S argued that welfare benefit income indeed income up to the level of such benefits from any source (i.e. including earnings) should be immune from consideration in the affordability exercise on the basis that as a matter of national social security policy, such income was not intended to be used to meet housing costs, as it was set at a “subsistence” level. She also argued that the reference to income support at para.17.40 of the Code had to be interpreted as referring to income support including the premia for children and families which had been removed on the commencement of the Child Tax Credit regime in 2004.


Allowing her appeal, the Supreme Court held that the 1996 Order requires the authority to take into account all sources of income, including all social security benefits. There is nothing in the Order which requires or justifies the exclusion of non-housing benefits of any kind. On the other side, it requires a comparison with the applicant’s “reasonable living expenses”. Assessment of what is reasonable requires an objective assessment and has to be judged on the basis that the accommodation is available indefinitely.

The Secretary of State recommended authorities to regard accommodation as unaffordable if the applicant’s residual income would be less than the level of income support. Even if that recommendation does not extend to benefits for children, the lack of a specific reference does not make the level of those benefits irrelevant. Benefit levels are not generally designed to provide a surplus above subsistence needs for the family. If comparison with the relevant benefit levels is material to the assessment of the applicant, it is difficult to see why it should be any less material in assessing what is reasonable by way of living expenses in relation to other members of the household. The duty s.11 Children Act 2004 (to promote and safeguard the welfare of children) is also relevant.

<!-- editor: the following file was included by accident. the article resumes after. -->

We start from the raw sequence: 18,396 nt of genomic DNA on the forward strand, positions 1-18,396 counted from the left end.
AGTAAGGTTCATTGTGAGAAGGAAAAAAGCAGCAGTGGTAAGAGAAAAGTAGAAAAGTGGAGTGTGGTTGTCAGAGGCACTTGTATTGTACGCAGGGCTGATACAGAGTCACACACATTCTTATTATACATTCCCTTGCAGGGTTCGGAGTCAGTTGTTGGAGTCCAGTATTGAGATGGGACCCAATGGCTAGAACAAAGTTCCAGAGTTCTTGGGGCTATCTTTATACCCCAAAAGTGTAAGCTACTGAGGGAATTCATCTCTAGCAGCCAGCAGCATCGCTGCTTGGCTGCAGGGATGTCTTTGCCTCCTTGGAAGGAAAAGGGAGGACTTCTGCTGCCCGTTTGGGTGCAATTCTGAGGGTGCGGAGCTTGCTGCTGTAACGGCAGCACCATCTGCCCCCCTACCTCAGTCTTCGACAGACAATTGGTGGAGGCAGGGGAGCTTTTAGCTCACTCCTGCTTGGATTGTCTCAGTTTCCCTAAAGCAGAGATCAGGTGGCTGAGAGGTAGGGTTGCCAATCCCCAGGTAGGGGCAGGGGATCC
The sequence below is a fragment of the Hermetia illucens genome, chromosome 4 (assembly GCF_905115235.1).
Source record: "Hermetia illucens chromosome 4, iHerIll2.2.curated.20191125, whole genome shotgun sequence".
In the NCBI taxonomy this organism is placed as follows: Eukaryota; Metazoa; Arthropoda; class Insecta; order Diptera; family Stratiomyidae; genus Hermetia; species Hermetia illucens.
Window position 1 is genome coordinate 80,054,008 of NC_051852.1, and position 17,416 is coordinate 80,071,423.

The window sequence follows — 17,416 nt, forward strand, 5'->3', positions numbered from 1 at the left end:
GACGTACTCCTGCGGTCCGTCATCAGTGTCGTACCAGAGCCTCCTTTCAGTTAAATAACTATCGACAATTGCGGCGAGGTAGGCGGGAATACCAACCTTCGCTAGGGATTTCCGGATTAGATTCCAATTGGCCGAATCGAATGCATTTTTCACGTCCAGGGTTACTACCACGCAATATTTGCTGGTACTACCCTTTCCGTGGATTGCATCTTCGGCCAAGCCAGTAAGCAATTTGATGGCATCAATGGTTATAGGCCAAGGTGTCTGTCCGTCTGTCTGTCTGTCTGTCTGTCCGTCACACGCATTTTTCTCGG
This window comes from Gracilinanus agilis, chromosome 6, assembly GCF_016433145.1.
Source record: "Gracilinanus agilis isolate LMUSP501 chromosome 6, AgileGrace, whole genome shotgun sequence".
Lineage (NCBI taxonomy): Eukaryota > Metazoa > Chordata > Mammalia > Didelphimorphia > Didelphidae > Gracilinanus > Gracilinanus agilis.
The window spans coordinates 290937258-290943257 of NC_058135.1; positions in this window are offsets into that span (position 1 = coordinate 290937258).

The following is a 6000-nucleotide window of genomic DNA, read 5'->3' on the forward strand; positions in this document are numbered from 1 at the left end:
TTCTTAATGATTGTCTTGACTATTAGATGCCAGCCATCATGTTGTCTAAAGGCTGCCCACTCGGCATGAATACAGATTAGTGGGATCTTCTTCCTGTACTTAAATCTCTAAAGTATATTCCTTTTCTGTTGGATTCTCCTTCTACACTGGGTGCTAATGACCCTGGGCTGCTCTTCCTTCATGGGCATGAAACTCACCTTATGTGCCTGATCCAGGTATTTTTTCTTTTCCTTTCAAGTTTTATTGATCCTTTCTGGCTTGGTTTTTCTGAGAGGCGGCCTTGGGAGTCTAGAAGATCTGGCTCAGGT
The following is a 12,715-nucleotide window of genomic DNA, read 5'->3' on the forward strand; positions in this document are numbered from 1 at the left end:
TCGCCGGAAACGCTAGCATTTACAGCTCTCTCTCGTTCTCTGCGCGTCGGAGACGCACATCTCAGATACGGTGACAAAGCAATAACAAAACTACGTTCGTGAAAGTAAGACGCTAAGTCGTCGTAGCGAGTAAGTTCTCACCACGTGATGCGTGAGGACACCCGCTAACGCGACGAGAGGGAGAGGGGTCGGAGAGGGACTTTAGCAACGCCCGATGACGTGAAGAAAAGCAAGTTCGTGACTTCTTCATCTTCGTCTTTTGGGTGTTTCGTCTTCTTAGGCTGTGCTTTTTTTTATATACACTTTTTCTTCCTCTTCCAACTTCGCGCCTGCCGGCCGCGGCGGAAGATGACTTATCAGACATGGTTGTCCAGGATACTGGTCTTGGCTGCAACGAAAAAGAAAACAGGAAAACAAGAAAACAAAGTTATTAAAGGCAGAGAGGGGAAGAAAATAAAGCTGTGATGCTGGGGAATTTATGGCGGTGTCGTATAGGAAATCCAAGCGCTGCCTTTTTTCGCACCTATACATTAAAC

The reference in the Guidance to current tariffs for benefits (plural) suggests that the tariff may be looked at in respect of benefits other than income support, and is at least a good starting point for assessing reasonable living expenses.

That was not how the review officer dealt with S’s case. He asked whether there was sufficient “flexibility” to enable her to cope with the shortfall between rent and housing benefit. However, the question was not whether, faced with that shortfall, she could somehow manage her finances to bridge the gap; but what were her reasonable living expenses (other than rent), having regard to both her needs and those of the children, including the promotion of their welfare. The level of monthly expenditure that she had given (£1,234.99) was well within the amount regarded as appropriate by way of welfare benefits (£1,349.33). In the absence of any other source of objective guidance on that issue, it was difficult to see by what standard that level of expenses could be regarded as other than reasonable.


This is, in one sense, a very narrow decision to the effect that the reviewing officer asked the wrong question in reaching his decision. He should not have asked whether there was sufficient flexibility in her income to meet the shortfall, but rather whether her claimed living expenses were reasonable and whether, given those expenses, she could afford to do so.

There is, however, a potential sting in the tail. There must be an objective source for deciding whether or not expenses are reasonable, rather than just an officer’s assessment. In the absence of any other objective source of information, the level of current benefits was treated by the Court as a level that the authority was not entitled to dispute.

This decision does not seem to prevent an authority from either finding another reasonable objective source of reasonable living expenses, nor of challenging expenditure on specific items that are not living expenses.